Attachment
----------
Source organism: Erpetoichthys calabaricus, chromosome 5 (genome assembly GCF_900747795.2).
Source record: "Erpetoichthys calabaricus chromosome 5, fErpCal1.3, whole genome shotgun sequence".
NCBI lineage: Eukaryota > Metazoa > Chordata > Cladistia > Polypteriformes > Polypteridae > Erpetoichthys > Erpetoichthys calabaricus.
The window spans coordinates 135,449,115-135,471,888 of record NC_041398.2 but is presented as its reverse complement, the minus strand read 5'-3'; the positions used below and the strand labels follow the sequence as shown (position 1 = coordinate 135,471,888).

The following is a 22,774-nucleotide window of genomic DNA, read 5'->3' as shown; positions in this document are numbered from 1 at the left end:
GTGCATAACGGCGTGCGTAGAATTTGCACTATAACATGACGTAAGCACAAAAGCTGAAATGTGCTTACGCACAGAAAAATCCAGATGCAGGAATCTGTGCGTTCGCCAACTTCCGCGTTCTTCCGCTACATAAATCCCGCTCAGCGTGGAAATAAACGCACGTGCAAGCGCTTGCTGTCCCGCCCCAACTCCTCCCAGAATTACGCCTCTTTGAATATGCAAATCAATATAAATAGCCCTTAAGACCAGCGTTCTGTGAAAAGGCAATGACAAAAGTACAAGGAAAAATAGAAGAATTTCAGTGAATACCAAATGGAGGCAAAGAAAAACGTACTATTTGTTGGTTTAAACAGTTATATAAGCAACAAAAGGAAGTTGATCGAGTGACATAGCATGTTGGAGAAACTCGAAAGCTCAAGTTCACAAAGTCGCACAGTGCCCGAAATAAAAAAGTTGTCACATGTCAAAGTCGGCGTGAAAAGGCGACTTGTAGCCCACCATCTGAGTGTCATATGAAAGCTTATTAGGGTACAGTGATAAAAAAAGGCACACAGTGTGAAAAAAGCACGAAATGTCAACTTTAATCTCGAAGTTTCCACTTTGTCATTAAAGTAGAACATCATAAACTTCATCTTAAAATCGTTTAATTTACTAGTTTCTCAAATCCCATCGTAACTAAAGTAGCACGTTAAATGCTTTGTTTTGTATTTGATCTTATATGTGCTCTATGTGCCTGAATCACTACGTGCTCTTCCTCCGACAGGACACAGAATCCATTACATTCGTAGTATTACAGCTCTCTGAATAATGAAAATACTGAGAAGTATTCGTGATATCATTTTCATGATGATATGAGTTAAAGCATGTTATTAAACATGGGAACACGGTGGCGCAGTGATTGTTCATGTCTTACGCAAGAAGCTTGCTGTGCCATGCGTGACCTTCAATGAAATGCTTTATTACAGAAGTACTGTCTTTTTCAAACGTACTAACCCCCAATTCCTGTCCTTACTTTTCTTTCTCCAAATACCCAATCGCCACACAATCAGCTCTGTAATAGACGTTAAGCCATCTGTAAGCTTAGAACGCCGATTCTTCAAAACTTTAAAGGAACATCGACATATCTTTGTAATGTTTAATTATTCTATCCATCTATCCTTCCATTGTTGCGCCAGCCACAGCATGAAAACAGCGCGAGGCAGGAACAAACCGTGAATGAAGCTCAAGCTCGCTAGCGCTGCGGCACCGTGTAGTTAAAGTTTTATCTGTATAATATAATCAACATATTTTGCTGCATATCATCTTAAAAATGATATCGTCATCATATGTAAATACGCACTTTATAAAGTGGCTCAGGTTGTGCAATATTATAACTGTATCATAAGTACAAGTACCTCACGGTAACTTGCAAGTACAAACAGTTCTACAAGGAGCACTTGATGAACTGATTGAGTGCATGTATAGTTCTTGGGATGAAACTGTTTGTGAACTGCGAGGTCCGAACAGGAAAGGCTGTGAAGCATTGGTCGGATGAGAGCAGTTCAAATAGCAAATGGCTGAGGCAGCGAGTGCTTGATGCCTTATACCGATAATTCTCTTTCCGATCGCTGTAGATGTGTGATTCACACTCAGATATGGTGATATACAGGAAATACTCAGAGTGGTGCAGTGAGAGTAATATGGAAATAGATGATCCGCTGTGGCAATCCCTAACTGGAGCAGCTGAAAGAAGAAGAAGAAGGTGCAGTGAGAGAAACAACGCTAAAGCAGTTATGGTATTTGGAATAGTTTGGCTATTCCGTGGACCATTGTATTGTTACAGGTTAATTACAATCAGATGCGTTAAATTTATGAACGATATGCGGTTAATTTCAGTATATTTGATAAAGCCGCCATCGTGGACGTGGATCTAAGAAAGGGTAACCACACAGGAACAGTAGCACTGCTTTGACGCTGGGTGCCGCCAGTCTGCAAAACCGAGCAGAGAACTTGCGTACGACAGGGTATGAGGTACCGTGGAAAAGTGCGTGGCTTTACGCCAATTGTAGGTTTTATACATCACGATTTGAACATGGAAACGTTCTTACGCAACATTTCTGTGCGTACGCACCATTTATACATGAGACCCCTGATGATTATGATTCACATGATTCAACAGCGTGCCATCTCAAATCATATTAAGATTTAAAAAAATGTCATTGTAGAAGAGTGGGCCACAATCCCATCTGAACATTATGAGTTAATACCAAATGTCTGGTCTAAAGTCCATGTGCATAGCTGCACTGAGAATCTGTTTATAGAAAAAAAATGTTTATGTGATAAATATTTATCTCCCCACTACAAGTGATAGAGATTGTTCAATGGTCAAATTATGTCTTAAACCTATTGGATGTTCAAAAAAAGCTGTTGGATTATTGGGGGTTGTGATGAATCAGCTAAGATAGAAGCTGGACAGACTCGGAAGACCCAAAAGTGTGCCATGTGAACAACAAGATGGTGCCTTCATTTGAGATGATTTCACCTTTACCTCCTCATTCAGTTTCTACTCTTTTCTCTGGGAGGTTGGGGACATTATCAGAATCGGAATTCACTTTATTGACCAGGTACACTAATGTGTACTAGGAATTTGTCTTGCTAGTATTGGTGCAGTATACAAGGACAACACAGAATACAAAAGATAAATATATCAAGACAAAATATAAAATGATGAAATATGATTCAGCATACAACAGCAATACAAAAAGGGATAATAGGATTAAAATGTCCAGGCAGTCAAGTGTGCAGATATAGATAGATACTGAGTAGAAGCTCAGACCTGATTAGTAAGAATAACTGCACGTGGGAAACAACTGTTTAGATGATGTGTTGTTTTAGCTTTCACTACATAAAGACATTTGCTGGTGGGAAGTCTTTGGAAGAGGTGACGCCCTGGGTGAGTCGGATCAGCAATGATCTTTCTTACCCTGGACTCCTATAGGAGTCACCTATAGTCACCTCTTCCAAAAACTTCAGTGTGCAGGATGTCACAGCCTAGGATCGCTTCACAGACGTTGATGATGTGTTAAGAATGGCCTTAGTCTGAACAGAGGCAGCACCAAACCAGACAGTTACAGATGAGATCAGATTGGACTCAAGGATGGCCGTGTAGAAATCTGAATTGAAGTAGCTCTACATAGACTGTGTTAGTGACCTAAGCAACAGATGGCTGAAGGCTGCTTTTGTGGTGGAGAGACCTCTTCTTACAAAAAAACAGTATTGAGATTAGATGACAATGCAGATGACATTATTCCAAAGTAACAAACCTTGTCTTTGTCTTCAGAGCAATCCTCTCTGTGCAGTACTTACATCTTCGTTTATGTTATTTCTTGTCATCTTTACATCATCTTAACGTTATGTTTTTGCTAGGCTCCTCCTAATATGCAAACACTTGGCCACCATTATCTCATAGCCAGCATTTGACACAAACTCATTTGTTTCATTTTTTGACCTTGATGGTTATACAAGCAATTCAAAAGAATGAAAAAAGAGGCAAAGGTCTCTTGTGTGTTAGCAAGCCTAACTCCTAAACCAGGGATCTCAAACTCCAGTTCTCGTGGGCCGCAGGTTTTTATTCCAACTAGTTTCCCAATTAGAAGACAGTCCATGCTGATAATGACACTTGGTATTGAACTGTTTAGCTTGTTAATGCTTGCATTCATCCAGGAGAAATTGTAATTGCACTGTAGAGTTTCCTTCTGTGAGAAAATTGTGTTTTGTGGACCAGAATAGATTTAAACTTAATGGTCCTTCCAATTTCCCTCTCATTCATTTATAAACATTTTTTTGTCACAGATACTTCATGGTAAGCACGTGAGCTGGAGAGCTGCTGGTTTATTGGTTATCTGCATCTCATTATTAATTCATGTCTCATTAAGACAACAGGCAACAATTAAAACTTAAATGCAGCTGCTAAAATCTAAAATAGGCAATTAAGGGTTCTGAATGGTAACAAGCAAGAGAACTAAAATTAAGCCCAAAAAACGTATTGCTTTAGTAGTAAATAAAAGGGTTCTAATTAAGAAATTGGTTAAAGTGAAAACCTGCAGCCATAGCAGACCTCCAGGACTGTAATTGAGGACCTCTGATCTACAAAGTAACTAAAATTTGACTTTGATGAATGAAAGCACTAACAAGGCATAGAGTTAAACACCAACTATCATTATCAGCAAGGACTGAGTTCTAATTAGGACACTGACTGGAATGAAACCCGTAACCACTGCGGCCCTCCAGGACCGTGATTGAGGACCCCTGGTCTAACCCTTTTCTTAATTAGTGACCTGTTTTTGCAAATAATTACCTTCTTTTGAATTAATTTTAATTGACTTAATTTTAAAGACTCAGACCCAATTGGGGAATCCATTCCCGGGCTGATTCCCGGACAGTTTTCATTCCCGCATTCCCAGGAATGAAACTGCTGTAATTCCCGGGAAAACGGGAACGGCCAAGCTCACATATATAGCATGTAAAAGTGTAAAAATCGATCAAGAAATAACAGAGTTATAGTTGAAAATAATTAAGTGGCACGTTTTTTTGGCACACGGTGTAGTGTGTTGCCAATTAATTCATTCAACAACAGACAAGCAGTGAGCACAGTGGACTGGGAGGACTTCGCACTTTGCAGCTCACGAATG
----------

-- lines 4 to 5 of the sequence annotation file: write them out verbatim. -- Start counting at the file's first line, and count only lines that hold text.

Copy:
The window spans coordinates 135,449,115-135,471,888 of record NC_041398.2 but is presented as its reverse complement, the minus strand read 5'-3'; the positions used below and the strand labels follow the sequence as shown (position 1 = coordinate 135,471,888).

The following is a 22,774-nucleotide window of genomic DNA, read 5'->3' as shown; positions in this document are numbered from 1 at the left end: